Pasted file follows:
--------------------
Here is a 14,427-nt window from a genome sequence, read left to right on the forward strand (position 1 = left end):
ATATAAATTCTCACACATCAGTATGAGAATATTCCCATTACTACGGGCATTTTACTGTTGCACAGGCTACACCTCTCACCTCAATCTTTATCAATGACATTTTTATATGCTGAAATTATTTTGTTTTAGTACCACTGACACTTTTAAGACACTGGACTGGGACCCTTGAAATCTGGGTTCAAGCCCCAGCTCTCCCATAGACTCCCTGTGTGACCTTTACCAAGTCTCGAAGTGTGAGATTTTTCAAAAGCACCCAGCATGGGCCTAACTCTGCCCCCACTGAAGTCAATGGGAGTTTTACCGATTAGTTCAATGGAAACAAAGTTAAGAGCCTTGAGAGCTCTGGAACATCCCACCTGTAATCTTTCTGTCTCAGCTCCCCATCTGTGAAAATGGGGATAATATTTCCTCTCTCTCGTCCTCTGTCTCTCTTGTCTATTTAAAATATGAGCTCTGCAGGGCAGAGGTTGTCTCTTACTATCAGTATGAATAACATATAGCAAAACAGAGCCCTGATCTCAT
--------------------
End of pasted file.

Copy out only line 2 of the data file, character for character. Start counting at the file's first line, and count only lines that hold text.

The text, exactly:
ATATAAATTCTCACACATCAGTATGAGAATATTCCCATTACTACGGGCATTTTACTGTTGCACAGGCTACACCTCTCACCTCAATCTTTATCAATGACATTTTTATATGCTGAAATTATTTTGTTTTAGTACCACTGACACTTTTAAGACACTGGACTGGGACCCTTGAAATCTGGGTTCAAGCCCCAGCTCTCCCATAGACTCCCTGTGTGACCTTTACCAAGTCTCGAAGTGTGAGATTTTTCAAAAGCACCCAGCATGGGCCTAACTCTGCCCCCACTGAAGTCAATGGGAGTTTTACCGATTAGTTCAATGGAAACAAAGTTAAGAGCCTTGAGAGCTCTGGAACATCCCACCTGTAATCTTTCTGTCTCAGCTCCCCATCTGTGAAAATGGGGATAATATTTCCTCTCTCTCGTCCTCTGTCTCTCTTGTCTATTTAAAATATGAGCTCTGCAGGGCAGAGGTTGTCTCTTACTATCAGTATGAATAACATATAGCAAAACAGAGCCCTGATCTCAT